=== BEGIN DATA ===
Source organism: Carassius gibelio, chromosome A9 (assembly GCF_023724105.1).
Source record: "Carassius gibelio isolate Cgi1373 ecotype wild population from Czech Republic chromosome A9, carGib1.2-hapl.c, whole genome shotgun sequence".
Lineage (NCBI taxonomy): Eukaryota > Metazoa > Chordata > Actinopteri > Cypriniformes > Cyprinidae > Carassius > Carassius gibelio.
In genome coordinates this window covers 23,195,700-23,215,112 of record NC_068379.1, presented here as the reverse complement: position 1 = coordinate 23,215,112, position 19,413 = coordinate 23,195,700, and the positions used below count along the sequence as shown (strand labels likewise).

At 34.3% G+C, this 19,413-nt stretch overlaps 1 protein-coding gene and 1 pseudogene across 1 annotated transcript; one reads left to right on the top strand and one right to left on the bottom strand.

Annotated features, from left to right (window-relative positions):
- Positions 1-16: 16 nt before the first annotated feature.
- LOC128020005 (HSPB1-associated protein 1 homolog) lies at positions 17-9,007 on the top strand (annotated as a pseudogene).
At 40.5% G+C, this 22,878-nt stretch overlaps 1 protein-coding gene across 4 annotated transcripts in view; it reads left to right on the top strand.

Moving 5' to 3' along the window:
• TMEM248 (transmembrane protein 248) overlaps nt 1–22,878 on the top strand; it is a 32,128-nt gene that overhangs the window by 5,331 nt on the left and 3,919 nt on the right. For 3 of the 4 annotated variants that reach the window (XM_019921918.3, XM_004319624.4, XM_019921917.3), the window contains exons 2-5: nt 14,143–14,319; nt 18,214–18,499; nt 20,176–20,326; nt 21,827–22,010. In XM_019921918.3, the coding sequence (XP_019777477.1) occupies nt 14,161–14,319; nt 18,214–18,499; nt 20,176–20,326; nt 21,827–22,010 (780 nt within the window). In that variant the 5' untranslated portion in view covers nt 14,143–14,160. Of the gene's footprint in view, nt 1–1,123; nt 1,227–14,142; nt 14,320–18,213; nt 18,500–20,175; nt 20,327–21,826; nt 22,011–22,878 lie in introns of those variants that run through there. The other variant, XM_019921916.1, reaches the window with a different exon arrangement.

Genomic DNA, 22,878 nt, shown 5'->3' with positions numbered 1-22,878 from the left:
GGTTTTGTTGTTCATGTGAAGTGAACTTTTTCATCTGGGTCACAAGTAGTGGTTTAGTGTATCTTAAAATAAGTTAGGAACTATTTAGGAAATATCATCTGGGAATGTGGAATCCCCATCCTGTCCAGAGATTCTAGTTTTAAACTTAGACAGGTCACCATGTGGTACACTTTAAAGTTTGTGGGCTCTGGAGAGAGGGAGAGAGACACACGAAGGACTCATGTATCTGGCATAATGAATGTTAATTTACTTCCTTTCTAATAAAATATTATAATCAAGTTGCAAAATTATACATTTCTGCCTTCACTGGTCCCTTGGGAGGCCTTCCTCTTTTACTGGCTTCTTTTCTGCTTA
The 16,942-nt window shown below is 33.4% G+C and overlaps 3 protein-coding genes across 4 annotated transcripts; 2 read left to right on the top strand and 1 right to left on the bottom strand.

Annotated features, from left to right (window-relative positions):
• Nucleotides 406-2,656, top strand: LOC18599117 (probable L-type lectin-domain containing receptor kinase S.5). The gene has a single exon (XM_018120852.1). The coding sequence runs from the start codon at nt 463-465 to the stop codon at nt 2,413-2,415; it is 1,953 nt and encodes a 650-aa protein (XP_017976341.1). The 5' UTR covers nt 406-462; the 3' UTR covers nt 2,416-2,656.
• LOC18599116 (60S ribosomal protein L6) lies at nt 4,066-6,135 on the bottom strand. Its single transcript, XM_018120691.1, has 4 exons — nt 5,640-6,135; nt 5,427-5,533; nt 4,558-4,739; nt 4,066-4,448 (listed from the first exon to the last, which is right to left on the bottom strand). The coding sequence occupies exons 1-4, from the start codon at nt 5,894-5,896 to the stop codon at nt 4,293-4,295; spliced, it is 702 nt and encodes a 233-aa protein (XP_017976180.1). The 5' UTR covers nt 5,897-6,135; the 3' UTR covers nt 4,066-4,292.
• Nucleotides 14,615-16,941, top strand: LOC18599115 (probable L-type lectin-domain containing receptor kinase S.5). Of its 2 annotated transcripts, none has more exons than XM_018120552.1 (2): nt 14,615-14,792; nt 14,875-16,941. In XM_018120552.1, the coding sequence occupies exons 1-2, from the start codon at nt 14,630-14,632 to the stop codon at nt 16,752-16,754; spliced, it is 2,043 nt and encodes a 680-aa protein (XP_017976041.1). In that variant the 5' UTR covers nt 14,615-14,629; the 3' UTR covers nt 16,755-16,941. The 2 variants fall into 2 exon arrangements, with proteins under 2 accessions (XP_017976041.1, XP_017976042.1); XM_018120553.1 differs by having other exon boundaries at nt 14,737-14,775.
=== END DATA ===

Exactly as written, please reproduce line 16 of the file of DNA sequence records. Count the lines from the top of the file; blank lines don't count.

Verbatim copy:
• Nucleotides 406-2,656, top strand: LOC18599117 (probable L-type lectin-domain containing receptor kinase S.5). The gene has a single exon (XM_018120852.1). The coding sequence runs from the start codon at nt 463-465 to the stop codon at nt 2,413-2,415; it is 1,953 nt and encodes a 650-aa protein (XP_017976341.1). The 5' UTR covers nt 406-462; the 3' UTR covers nt 2,416-2,656.